U.S. stocks rose on Thursday, with the advance gaining momentum throughout the session as financial shares rallied in response to a positive read on economic growth.
The Dow Jones Industrial Average
rose 88 points, or 0.4%, to 20,747. The S&P 500 index
added 9 points, or 0.4%, to 2,370. The Nasdaq Composite Index
climbed 18 points, or 0.3%, at 5,915. All three saw a lackluster start to trading, posting small moves on the day, but strengthened throughout the morning.
Earlier, the government said the U.S. economy, as measured by gross domestic product, expanded at a 2.1% annualized pace in the fourth quarter, slightly faster than the previously reported 1.9% rate. Separately, first-time jobless claims fell by 3,000 to 258,000 in the latest week, near their lowest level in decades.
“This is a market that looks like it may be gaining some traction as we go into the end of the month. The upward revision to GDP suggests economic momentum, and that’s providing some lift,” said Alan Gayle, director of asset allocation and senior investment strategist at RidgeWorth Investments.
The data helped support financial stocks, which are closely correlated to the pace of economic growth and were the biggest gainers in S&P 500 on the day, up 1%. Regional banks in particular enjoyed sharp moves higher, highlighted by a 2.4% gain for Zions Bancorp
while Regions Financial
was up 2.1%. The SPDR S&P Regional Banking ETF
With the day’s move, the S&P 500 moved into positive territory for March, up 0.3%. The Dow remains down 0.3% for the month.
Recent gains have been slight, and of the past seven sessions for the S&P 500, not including Thursday, only one has ended with a move greater than 0.2% in either direction. This rangebound trading may be a sign that recent upward momentum on Wall Street may be stalling, even as major indexes continue to trade near records.
Daily moves have flattened ever since a Republican health-care bill was pulled from the House floor on Friday after the White House and Republican leaders were unable to overcome resistance within their own party. The failure raised questions about the Trump administration’s ability to pass its economic agenda, which had been seen as market friendly.
“If Congress gets bogged down with its tax and spending plans, as it is often plagued to do, that could leave the market quite vulnerable,” Gayle said. “We need to see some tangible progress in the second quarter, otherwise confidence will erode.”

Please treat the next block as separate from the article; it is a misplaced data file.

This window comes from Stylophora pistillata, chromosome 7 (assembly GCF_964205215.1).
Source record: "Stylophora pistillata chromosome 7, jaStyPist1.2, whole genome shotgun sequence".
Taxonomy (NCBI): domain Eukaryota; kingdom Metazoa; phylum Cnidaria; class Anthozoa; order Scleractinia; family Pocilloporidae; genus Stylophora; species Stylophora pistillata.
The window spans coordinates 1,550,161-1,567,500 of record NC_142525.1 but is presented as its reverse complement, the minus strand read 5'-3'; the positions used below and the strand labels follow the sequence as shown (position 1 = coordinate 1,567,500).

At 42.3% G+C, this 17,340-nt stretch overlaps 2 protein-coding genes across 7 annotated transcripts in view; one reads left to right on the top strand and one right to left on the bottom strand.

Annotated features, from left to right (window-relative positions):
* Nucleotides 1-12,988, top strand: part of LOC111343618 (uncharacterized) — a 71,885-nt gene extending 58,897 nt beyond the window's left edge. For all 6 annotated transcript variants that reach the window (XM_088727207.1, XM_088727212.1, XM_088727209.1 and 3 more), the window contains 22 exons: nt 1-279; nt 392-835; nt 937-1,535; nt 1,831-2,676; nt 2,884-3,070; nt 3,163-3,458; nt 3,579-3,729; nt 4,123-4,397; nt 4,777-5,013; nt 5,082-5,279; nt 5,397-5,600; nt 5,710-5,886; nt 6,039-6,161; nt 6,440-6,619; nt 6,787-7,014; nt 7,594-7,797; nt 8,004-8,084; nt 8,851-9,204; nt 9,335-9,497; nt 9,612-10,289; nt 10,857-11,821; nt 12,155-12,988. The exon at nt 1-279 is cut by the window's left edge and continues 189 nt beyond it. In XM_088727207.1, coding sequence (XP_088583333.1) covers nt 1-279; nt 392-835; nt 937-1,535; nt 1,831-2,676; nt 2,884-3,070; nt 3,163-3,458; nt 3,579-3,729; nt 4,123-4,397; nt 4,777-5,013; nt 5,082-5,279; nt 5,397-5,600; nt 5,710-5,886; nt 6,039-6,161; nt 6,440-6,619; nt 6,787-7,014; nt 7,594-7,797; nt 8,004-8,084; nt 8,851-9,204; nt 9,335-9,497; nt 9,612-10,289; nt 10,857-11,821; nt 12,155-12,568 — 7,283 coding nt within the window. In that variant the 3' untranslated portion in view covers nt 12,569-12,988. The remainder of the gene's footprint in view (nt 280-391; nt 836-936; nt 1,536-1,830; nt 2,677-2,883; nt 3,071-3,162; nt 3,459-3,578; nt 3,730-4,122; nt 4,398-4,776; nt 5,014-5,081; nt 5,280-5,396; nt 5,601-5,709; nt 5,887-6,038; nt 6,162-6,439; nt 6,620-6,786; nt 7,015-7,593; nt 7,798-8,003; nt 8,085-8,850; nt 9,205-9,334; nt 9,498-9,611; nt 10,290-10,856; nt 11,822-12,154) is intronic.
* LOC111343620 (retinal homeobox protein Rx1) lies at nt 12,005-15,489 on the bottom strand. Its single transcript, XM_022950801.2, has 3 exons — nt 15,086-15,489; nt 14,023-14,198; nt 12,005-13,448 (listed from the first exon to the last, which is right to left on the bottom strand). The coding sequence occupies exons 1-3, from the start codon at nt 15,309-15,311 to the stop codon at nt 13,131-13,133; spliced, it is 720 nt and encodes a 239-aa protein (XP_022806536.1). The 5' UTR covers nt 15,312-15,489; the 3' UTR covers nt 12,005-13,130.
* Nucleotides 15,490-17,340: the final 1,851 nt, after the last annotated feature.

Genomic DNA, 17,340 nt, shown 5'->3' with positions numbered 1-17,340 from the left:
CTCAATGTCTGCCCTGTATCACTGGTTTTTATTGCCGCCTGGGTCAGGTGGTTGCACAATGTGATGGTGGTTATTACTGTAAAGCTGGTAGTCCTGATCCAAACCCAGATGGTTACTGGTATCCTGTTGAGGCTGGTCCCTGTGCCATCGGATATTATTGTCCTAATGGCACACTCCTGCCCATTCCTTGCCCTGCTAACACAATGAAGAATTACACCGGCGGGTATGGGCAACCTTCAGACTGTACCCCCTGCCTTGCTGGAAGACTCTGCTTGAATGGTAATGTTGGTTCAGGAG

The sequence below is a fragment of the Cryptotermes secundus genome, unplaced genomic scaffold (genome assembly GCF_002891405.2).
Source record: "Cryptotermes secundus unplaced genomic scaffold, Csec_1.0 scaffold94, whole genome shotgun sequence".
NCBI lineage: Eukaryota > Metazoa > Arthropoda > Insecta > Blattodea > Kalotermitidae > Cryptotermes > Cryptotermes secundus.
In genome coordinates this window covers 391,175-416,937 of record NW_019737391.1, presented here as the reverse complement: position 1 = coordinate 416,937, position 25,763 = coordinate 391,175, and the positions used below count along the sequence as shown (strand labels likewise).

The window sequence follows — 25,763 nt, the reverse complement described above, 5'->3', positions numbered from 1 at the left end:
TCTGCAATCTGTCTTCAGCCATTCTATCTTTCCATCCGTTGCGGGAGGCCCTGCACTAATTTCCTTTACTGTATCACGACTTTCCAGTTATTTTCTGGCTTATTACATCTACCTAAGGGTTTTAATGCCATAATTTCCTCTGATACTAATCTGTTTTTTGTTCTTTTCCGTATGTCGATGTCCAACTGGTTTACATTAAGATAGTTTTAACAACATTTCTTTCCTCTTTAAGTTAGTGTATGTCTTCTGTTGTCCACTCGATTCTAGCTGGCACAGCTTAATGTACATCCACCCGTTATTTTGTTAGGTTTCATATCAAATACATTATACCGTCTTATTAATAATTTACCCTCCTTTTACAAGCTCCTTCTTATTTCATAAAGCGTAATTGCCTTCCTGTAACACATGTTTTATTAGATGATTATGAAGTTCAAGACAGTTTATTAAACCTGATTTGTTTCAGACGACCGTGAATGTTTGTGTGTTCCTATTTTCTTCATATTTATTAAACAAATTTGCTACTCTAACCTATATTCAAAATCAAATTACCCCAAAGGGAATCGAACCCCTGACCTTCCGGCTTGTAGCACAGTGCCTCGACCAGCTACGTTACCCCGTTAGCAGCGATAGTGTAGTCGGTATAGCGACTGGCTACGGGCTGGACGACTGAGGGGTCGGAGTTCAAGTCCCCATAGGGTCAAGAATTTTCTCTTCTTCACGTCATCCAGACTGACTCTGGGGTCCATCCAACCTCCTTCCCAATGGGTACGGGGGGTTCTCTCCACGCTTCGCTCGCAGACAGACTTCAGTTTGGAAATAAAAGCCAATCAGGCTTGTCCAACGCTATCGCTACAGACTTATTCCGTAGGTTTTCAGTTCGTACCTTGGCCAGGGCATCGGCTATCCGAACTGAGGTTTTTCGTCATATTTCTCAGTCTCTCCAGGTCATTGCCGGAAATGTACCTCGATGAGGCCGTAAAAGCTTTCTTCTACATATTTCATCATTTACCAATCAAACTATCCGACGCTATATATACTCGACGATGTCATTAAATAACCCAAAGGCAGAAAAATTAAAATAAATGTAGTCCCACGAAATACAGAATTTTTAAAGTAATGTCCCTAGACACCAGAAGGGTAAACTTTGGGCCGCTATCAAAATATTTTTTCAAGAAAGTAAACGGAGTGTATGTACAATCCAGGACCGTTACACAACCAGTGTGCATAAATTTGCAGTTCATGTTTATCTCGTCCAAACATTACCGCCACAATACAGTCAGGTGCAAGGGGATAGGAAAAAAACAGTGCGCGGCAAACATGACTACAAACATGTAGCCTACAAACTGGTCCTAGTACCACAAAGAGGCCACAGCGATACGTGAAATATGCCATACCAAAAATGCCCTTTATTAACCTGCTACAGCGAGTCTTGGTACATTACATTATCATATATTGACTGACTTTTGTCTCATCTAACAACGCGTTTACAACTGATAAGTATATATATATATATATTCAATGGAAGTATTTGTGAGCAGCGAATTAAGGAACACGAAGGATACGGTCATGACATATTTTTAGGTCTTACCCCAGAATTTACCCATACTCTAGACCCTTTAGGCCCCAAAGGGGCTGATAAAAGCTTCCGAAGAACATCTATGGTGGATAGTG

Fed speakers: Cleveland Fed President Loretta Mester forecast GDP growth above 2% in 2017, and sees a “sustained return” to 2% inflation “over the next year or so.” Mester also expects the Fed to raise interest rates again this year, but didn’t say how many times might be likely. Currently, market participants anticipate three or four hikes in total over 2017.
Airlines speed up recovery of lost luggage
Big airlines will soon allow travelers to electronically tell carriers where to deliver their lost luggage.
Stock movers: Cenovus Energy Inc.
fell 11% after ConocoPhillips
said it would sell the majority its Canadian oil-sands assets to the oil company. ConocoPhillips shares were up 9%.
Lululemon Athletica Inc.
shares fell more than 22%, with several analysts cutting price-targets on the retailer, which forecast lower profit and sales in the first quarter and missed fourth-quarter earnings expectations.
Other markets: European stocks
were tilting higher, with Germany’s DAX
on track for its highest close since April 2015. In Asia
equities saw broad losses, with the Nikkei 225 index
closing 0.8% lower.
extended its decline against the dollar, after a Reuters report that European Central Bank policy makers want to tamp down expectations for their policy announcement in April.